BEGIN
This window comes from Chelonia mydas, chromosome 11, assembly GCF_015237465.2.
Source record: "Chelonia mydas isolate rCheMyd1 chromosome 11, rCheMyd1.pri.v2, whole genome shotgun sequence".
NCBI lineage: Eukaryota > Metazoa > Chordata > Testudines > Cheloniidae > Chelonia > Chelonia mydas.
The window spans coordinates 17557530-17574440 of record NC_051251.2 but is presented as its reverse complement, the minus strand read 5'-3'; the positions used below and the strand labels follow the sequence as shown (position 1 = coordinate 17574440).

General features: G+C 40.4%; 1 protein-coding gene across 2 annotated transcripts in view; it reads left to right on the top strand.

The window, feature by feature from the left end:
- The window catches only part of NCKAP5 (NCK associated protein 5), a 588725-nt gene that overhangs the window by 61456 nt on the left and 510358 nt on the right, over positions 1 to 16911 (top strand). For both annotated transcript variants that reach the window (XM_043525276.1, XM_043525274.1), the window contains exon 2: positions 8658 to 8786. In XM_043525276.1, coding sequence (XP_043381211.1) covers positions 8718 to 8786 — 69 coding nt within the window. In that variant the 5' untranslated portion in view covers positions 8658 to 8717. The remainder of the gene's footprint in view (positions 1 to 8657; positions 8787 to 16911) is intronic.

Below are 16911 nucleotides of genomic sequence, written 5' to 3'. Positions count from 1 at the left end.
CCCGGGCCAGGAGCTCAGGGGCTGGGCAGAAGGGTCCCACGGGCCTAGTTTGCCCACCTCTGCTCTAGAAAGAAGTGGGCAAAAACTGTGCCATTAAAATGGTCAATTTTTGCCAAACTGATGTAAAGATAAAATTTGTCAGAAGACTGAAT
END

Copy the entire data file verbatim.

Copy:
This window comes from Chelonia mydas, chromosome 11, assembly GCF_015237465.2.
Source record: "Chelonia mydas isolate rCheMyd1 chromosome 11, rCheMyd1.pri.v2, whole genome shotgun sequence".
NCBI lineage: Eukaryota > Metazoa > Chordata > Testudines > Cheloniidae > Chelonia > Chelonia mydas.
The window spans coordinates 17557530-17574440 of record NC_051251.2 but is presented as its reverse complement, the minus strand read 5'-3'; the positions used below and the strand labels follow the sequence as shown (position 1 = coordinate 17574440).

General features: G+C 40.4%; 1 protein-coding gene across 2 annotated transcripts in view; it reads left to right on the top strand.

The window, feature by feature from the left end:
- The window catches only part of NCKAP5 (NCK associated protein 5), a 588725-nt gene that overhangs the window by 61456 nt on the left and 510358 nt on the right, over positions 1 to 16911 (top strand). For both annotated transcript variants that reach the window (XM_043525276.1, XM_043525274.1), the window contains exon 2: positions 8658 to 8786. In XM_043525276.1, coding sequence (XP_043381211.1) covers positions 8718 to 8786 — 69 coding nt within the window. In that variant the 5' untranslated portion in view covers positions 8658 to 8717. The remainder of the gene's footprint in view (positions 1 to 8657; positions 8787 to 16911) is intronic.

Below are 16911 nucleotides of genomic sequence, written 5' to 3'. Positions count from 1 at the left end.
CCCGGGCCAGGAGCTCAGGGGCTGGGCAGAAGGGTCCCACGGGCCTAGTTTGCCCACCTCTGCTCTAGAAAGAAGTGGGCAAAAACTGTGCCATTAAAATGGTCAATTTTTGCCAAACTGATGTAAAGATAAAATTTGTCAGAAGACTGAAT